No two days in my life are the same. I work with a very diverse group of nutritionists and dairy producers so that no two days repeat themselves. Let me give you a grand overview.
Massie steve
Western Field Nutritionist / Renaissance Nutrition, Inc.

I routinely support 45 field nutritionists from roughly Pittsburgh, Pennsylvania, to Osaka, Japan. I help them troubleshoot nutritional, management, financial, facility and health issues in their current customers’ and their potential herds. I am also head of the nutrition department at Renaissance Nutrition, which means I try to keep the rest of the technical staff pointed in the right direction (think herding cats), look at potential new products and services, and am involved in marketing decisions and quality control. I also spend several weeks a year training new hires. Every day is different whether I am in the corporate office in central Pennsylvania or in the countryside somewhere in the western two-thirds of the U.S. So here is an average day when I am not in the office and out in the field.

Most Monday mornings you will find me on an airplane flying to see one of our field nutritionists that I am scheduled to meet with. I spend the airport time returning emails from other nutritionists on a range of questions from product placement, forage quality issues and nutritional questions. On the airplane, I’ll normally work on rations. I have a few herds I service myself to keep me sharp and current with what is happening farm-side. But a majority of these are rations from my field nutritionists asking questions about feed cost savings to be found, where the next 3 pounds of milk can be inexpensively acquired, any way to get another tenth of butterfat without breaking the bank or anything in this diet to help with this disease outbreak. When I run out of rations to look at for them, I write or read. In fact, this article was written on a long flight on my way out to California.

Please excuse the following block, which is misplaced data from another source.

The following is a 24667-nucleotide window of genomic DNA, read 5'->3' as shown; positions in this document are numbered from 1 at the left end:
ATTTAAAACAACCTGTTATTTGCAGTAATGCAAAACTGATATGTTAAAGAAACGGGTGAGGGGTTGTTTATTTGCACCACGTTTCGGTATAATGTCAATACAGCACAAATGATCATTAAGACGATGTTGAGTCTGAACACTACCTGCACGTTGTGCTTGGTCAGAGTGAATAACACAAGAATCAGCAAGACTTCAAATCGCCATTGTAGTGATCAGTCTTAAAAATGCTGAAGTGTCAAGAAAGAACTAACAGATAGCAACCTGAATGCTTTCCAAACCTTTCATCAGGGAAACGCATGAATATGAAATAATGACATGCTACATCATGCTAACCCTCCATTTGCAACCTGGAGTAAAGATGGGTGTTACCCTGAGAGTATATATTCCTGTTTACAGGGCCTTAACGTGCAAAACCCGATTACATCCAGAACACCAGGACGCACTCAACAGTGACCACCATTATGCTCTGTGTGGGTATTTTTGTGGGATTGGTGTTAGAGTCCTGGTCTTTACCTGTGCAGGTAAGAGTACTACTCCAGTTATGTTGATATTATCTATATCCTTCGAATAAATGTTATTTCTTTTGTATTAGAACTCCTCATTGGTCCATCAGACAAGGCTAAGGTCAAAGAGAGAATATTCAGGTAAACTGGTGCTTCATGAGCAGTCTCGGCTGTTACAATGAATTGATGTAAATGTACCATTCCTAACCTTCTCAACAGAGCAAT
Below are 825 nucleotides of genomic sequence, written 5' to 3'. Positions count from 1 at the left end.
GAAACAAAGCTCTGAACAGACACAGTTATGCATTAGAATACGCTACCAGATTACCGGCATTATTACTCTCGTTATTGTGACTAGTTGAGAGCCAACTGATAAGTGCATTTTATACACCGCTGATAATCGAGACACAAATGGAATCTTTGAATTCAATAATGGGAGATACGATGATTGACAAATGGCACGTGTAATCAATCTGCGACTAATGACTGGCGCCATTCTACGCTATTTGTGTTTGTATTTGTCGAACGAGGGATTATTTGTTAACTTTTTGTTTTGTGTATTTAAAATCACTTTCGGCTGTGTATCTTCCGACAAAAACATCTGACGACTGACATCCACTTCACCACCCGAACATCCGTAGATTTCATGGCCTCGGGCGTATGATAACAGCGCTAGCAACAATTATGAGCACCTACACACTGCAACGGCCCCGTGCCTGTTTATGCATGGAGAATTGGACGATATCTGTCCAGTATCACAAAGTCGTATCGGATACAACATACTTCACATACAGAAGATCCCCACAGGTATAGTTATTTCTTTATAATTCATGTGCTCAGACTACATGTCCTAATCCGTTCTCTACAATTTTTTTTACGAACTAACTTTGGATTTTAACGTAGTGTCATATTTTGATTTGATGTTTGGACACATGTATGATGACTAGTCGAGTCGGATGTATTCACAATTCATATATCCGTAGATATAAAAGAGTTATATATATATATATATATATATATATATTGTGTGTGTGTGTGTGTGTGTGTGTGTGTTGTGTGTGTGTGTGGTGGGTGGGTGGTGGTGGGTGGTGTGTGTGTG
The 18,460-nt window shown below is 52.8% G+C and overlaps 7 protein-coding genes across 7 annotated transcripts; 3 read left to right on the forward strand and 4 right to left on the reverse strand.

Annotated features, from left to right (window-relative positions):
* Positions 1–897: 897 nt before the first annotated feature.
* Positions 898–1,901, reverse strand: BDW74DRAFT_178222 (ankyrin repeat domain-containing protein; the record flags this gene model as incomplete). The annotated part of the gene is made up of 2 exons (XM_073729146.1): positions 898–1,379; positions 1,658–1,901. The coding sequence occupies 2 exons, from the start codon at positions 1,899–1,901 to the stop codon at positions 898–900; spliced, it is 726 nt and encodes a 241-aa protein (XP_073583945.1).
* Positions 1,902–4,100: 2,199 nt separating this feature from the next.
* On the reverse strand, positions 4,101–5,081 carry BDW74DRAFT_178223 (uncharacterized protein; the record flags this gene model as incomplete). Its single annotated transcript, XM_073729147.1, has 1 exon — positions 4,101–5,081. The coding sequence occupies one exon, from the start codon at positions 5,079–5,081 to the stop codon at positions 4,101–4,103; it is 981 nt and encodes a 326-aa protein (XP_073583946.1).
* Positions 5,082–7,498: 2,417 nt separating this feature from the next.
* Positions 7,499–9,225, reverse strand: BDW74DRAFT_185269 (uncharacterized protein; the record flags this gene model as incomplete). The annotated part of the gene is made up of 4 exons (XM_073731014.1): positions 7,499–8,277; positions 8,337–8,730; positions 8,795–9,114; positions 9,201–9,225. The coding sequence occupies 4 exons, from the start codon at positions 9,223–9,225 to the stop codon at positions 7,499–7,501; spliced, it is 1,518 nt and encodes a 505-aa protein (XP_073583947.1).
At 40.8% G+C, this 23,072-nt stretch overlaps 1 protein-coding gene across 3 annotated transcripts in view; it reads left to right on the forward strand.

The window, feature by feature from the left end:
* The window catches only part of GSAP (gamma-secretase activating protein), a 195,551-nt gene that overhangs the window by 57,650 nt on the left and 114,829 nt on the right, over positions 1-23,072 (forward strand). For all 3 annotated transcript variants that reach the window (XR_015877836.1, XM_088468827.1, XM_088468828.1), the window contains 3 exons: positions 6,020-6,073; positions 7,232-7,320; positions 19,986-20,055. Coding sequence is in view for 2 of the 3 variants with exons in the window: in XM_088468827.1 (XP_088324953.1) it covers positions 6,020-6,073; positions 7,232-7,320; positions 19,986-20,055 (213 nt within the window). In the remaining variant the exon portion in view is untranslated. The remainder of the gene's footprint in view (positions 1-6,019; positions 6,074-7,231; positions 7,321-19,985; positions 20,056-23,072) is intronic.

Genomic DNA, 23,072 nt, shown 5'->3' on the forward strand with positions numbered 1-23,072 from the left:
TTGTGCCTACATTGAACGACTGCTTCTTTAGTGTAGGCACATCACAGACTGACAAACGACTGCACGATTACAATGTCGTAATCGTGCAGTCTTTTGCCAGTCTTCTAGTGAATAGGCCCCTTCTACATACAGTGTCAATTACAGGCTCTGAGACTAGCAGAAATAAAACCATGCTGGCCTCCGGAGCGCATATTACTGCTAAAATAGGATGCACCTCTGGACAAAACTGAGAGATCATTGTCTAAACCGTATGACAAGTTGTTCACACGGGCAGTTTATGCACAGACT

There are always the weekly tip for the field nutritionists, emails, articles, newsletters and training material that constantly need to be written and updated. It is a great way to spend airplane time. Inevitably, the passengers sitting beside me ask what I do for a living after seeing all the photos of cows on my computer. It usually leads to some great discussions about milk quality, nutritional benefits of milk and meat, and on-farm animal welfare issues. It still amazes me how much of the nonagriculture population believes milk is full of antibiotics and pus, and that dairy producers would injure an animal on purpose. I can proudly claim I have converted hundreds of these folks to our side, temporarily at least.

Once I reach my destination and meet up with the local field nutritionist, we travel out to the farm. These visits usually involve forage evaluation, a walk-through looking at the cow’s overall health, body condition, locomotion score, time budget, manure evaluation, comfort and a review of the dairy records and rations. When we do all this, we are looking for bottlenecks on the farm. There are always several of these bottlenecks, but our job is to figure out which three are having the largest economical impact on the operation. I was told a long time ago by a very successful dairyman that my job was to find 100 things he can do 1 percent better, but to only tell him the big three because that is all he could remember. He also said when I came back the next time to tell him the next three. We would get through the list of 100 eventually. The best part of my job is that the top three bottlenecks keep changing monthly, seasonally and yearly. So, as I see it, I have pretty good job security in the long term.